Coronavirus and the hockey stick shortage

//Coronavirus and the hockey stick shortage

Coronavirus and the hockey stick shortage

CBS Sports: How the coronavirus is creating an NHL stick shortage

Article published: Feb 11, 2020

IB Economics syllabus: Microeconomics (demand and supply, market equilibrium, shortage)

This is an interesting article about how the infamous coronavirus can lead to a lack of supply of hockey sticks in North America. Interestingly, as most of the hockey sticks are produced in China, the supply (and therefore the availability) of the good has decreased. This is because as the Chinese government wants to contain the spread of the disease, it stopped “travel and work.” As a result, many factories have shut down, including those producing hockey sticks to the NHL.

If you’re writing a Microeconomics Internal Assessment on this topic, make sure to show how the supply curve shifts leftwards. Also, don’t forget to show the resulting shortage at the original equilibrium price.

Source of image: Photo by Jerry Yu on Unsplash

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By | 2020-02-12T22:44:52+00:00 February 12th, 2020|Micro|Comments Off on Coronavirus and the hockey stick shortage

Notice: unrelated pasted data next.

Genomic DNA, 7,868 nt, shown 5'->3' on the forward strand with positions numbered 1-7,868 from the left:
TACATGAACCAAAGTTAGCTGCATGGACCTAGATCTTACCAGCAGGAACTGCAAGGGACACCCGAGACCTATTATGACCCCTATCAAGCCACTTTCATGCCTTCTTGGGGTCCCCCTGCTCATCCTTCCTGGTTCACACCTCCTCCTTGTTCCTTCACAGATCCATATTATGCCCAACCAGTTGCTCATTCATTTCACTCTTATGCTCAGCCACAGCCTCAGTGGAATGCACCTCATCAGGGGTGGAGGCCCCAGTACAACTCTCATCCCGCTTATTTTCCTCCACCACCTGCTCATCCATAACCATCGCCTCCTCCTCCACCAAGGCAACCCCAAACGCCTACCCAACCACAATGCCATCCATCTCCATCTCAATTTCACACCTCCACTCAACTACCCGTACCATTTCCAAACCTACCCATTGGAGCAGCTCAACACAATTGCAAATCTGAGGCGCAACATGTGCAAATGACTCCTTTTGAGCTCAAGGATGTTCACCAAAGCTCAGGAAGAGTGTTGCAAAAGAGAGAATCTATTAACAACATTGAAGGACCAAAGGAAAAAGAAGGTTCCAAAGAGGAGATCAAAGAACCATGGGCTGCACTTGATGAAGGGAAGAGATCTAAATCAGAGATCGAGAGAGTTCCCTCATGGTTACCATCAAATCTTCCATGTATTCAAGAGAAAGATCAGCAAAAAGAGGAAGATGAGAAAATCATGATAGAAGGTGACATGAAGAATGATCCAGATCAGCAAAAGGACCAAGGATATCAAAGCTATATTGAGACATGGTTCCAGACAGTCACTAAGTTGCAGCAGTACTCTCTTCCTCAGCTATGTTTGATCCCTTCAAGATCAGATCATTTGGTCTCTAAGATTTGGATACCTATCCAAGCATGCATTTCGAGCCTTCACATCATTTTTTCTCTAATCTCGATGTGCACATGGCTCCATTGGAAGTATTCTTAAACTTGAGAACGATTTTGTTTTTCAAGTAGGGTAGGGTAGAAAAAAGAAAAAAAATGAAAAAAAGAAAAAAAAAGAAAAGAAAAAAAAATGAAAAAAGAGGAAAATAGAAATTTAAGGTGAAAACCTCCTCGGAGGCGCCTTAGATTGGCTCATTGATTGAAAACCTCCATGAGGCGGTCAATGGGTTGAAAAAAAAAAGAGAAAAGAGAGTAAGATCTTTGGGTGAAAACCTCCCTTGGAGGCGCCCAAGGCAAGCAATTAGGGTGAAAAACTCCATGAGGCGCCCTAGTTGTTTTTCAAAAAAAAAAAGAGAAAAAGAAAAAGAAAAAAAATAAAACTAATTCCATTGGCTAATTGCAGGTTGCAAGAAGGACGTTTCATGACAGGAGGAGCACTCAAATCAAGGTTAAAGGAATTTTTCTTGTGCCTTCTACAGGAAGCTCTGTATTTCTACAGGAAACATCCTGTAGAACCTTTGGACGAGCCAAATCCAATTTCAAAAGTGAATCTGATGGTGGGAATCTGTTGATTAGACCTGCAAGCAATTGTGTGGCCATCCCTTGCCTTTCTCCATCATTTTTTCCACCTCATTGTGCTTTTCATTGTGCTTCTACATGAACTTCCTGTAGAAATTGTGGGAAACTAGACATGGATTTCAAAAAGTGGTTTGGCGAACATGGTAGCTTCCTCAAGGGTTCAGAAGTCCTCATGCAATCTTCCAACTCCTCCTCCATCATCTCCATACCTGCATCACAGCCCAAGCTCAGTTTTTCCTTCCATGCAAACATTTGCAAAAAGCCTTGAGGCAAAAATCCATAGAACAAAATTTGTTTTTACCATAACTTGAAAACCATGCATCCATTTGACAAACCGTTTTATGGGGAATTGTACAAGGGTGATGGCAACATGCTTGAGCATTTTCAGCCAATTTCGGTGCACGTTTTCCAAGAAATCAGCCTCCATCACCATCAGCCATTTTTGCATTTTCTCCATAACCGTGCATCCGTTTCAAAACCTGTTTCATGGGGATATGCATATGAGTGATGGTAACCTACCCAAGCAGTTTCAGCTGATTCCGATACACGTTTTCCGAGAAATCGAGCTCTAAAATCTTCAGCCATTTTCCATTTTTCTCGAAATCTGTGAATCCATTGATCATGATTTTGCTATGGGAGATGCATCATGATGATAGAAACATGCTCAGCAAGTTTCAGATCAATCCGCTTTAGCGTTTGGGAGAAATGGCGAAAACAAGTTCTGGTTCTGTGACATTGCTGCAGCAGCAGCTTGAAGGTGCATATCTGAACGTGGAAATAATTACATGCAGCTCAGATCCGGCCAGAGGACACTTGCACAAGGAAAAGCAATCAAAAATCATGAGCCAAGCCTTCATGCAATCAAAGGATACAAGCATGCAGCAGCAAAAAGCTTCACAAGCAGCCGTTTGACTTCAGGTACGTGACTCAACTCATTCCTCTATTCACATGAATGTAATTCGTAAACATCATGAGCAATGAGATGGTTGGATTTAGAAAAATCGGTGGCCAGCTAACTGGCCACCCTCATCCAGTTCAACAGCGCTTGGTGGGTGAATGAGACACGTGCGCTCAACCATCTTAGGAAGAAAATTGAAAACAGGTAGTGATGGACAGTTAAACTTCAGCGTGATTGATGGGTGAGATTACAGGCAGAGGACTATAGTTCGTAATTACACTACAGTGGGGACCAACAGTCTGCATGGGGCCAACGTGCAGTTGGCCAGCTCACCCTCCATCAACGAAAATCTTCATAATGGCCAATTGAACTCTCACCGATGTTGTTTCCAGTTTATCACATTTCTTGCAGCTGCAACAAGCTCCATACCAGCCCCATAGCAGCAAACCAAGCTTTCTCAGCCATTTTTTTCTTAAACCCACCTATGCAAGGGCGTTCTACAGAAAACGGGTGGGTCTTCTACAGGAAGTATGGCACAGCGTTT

About the Author:

My name is Daniel Szekely and I work as an IB Economics tutor, examiner and teacher. Having earned an MA degree in Economics at the University of Aberdeen, I started my career as a financial analyst at Morgan Stanley, one of the largest investment banks of the world. Yet, despite the promising career prospects of the banking industry, I decided to make a larger social impact by becoming a teacher. Currently, I teach IB Economics at SEK Budapest International School and have been an examiner for over 6 years. I started EconDaddy as a simple blog to share great articles with my students and others taking IB Economics around the world to use for their commentaries. Being a practicing IB Economics tutor, I have first hand insight into the most common mistakes of students, so the EconDaddy blog now also provides exam and commentary writing tips.

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